"Given the instruction not to tour is an acceptable noncompliance within the regulations of the future tours program, so if the British government retains its current stance then England would not be permitted to tour Zimbabwe," he said. "But one would hope that situation will improve and I'm certain that if the conditions in Zimbabwe improve, then the British government will wish to review its position."
Chronology of the Zimbabwe cricket crisis:
Feb 10 - Zimbabwe players Andy Flower and Henry Olonga wear black armbands in their opening 2003 World Cup game against Namibia in Harare to protest against what they call "death of democracy" in their country.
Feb 13 - England's scheduled World Cup match against Zimbabwe in Harare is cancelled after England refuse to travel, citing safety concerns.
April 2 - Heath Streak's tenure as captain ends after he questions the composition of the selection panel. Tatenda Taibu, 20, is installed as the youngest international captain ever.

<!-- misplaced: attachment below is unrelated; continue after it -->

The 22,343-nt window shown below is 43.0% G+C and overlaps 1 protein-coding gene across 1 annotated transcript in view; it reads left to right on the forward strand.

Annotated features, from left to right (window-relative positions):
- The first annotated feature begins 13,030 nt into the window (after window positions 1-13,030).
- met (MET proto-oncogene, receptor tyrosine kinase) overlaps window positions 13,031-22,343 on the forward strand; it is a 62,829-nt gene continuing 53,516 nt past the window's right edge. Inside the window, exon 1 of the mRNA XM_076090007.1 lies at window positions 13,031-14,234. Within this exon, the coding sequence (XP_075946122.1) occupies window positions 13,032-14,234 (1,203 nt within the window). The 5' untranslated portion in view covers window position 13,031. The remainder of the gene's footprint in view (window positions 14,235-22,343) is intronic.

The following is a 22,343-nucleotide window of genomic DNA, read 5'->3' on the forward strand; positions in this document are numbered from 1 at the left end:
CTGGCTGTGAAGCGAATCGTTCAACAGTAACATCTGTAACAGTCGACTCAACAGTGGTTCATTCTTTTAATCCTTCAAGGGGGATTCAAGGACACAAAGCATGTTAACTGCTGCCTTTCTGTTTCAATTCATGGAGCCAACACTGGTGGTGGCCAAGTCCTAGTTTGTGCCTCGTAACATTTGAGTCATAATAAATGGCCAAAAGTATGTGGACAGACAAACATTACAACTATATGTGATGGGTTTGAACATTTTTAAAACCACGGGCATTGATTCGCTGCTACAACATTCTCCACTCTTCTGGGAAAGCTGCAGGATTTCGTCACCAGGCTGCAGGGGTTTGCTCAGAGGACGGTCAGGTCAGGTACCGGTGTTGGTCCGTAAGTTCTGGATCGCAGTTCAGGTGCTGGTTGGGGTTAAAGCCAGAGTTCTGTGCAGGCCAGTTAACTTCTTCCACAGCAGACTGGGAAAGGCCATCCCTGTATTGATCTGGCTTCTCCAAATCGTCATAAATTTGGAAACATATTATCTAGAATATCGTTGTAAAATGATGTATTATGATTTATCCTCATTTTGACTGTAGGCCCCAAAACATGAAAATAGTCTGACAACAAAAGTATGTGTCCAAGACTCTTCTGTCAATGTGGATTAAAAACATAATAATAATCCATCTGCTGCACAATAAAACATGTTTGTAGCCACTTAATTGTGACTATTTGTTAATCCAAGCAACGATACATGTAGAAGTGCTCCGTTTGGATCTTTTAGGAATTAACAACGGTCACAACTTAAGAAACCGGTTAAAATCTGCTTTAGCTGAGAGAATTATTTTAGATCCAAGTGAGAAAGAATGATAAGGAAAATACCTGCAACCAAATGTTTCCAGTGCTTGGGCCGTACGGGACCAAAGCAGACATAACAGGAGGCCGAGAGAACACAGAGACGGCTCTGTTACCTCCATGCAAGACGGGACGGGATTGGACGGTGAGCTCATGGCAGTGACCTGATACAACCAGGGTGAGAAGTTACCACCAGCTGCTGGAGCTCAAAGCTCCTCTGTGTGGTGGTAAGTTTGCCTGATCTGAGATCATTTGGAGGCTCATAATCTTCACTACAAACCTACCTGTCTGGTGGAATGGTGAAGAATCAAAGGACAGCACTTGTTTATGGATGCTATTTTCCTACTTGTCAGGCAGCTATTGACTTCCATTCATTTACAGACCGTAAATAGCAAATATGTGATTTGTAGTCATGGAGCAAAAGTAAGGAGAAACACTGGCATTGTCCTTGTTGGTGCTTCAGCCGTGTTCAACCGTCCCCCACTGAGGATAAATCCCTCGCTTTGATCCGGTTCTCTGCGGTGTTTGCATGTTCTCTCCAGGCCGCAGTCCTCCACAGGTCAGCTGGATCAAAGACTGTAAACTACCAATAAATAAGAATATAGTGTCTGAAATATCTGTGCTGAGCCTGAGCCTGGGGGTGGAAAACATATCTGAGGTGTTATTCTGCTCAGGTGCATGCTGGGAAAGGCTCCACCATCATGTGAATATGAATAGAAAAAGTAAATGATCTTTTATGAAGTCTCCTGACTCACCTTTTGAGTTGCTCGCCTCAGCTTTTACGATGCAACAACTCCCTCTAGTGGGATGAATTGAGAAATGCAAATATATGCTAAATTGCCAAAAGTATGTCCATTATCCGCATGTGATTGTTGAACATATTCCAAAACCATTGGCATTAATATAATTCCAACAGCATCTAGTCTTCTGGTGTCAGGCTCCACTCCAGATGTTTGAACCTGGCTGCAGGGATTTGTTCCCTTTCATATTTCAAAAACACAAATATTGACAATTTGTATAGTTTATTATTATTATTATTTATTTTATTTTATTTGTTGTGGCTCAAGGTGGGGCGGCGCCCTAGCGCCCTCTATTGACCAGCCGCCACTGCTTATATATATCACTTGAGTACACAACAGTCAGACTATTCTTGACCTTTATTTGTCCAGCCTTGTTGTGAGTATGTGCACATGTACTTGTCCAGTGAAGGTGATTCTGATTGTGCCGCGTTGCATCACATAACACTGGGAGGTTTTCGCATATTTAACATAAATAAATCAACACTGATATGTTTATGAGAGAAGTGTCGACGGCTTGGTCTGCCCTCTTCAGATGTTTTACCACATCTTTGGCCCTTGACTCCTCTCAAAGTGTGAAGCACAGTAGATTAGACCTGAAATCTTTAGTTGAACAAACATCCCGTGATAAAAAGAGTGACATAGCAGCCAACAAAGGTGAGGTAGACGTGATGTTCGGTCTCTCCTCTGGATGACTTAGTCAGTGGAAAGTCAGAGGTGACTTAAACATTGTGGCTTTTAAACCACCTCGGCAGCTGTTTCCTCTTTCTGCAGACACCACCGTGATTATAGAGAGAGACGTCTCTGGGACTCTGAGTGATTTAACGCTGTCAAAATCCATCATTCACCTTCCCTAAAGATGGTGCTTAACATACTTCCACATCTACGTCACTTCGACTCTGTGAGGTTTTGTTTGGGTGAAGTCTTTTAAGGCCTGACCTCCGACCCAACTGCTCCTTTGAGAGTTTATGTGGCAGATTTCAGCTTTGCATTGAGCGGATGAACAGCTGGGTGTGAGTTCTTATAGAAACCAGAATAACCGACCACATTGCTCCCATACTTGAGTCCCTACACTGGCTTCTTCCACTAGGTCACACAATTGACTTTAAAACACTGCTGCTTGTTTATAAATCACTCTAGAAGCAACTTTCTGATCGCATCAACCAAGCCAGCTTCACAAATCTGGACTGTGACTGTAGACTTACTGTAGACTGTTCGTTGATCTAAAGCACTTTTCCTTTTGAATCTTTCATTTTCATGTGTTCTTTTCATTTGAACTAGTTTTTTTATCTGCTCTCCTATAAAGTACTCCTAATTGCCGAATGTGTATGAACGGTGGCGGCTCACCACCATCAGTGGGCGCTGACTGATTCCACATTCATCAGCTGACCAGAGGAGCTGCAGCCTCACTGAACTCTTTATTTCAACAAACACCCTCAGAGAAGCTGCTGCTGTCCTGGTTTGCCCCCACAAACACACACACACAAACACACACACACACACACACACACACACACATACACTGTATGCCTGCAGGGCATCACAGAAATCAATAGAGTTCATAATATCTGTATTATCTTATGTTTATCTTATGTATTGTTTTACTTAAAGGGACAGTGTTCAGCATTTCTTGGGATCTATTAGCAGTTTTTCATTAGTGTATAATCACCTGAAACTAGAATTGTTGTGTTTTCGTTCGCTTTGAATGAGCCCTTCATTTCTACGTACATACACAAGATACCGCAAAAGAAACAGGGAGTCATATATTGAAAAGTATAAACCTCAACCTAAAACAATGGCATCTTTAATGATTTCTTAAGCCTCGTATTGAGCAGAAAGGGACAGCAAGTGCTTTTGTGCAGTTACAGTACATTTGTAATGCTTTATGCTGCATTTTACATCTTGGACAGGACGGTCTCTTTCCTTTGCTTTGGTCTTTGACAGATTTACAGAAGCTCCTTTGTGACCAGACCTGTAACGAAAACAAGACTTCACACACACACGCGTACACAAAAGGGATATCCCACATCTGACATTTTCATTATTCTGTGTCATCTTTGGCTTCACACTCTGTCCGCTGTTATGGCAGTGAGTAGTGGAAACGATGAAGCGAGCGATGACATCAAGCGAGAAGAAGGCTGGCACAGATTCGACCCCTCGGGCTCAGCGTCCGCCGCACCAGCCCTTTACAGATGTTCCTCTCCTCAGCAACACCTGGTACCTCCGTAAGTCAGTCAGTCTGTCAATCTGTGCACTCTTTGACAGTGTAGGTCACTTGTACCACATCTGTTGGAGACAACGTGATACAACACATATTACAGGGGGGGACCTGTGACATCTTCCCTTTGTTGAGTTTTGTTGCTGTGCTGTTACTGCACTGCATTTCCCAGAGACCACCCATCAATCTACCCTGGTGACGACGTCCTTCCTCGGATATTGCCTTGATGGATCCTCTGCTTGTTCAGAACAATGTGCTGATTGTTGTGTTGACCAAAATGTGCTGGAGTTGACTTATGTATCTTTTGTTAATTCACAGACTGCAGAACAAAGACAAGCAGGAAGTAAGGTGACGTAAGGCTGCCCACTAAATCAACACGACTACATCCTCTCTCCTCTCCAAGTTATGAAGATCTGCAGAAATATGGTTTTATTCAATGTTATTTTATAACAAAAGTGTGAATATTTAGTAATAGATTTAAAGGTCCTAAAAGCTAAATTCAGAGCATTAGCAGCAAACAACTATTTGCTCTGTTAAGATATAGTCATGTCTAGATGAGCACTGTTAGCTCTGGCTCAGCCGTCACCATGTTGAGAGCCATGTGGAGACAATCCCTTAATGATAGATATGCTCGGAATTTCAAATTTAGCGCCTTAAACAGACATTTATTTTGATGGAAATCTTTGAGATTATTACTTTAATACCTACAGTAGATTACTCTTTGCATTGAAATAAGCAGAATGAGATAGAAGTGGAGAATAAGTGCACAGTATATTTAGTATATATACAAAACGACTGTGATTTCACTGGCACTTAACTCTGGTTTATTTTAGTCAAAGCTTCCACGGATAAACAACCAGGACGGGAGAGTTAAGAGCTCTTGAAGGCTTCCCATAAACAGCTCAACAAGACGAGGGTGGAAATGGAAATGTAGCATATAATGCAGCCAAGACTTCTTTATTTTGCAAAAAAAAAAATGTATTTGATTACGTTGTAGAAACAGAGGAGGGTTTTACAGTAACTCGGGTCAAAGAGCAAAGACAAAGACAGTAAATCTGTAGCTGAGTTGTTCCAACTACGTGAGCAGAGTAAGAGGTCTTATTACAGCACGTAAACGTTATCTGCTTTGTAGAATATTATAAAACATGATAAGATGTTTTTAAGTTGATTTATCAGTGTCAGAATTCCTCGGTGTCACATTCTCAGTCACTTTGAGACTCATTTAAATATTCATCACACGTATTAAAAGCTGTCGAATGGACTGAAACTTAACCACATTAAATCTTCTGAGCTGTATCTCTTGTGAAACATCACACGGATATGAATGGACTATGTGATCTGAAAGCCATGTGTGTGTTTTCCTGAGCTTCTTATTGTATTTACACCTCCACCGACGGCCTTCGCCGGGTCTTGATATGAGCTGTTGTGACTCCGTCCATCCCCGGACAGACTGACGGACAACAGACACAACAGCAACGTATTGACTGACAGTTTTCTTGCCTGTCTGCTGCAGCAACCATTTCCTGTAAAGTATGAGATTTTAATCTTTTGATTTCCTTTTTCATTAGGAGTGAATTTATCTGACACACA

April 15 - Thirteen Zimbabwe players with 257 test caps between them go on strike.
April 25 - An inexperienced Zimbabwe team is dismissed for a world-record low 35 in a one-day international against Sri Lanka.
May 10 - The Zimbabwe Cricket Union (ZCU) fires the rebel players.
June 10 - The International Cricket Council (ICC) suspends Zimbabwe's remaining tests for 2004.
Sept 1 - Zimbabwe Cricket (formerly the ZCU) announces new, performance-based contracts for the squad, but the players reject them.
Nov 24 - Captain Taibu cuts all ties with Zimbabwean cricket, citing mismanagement by administrators, unhappiness with the new contracts and threats against him and his family.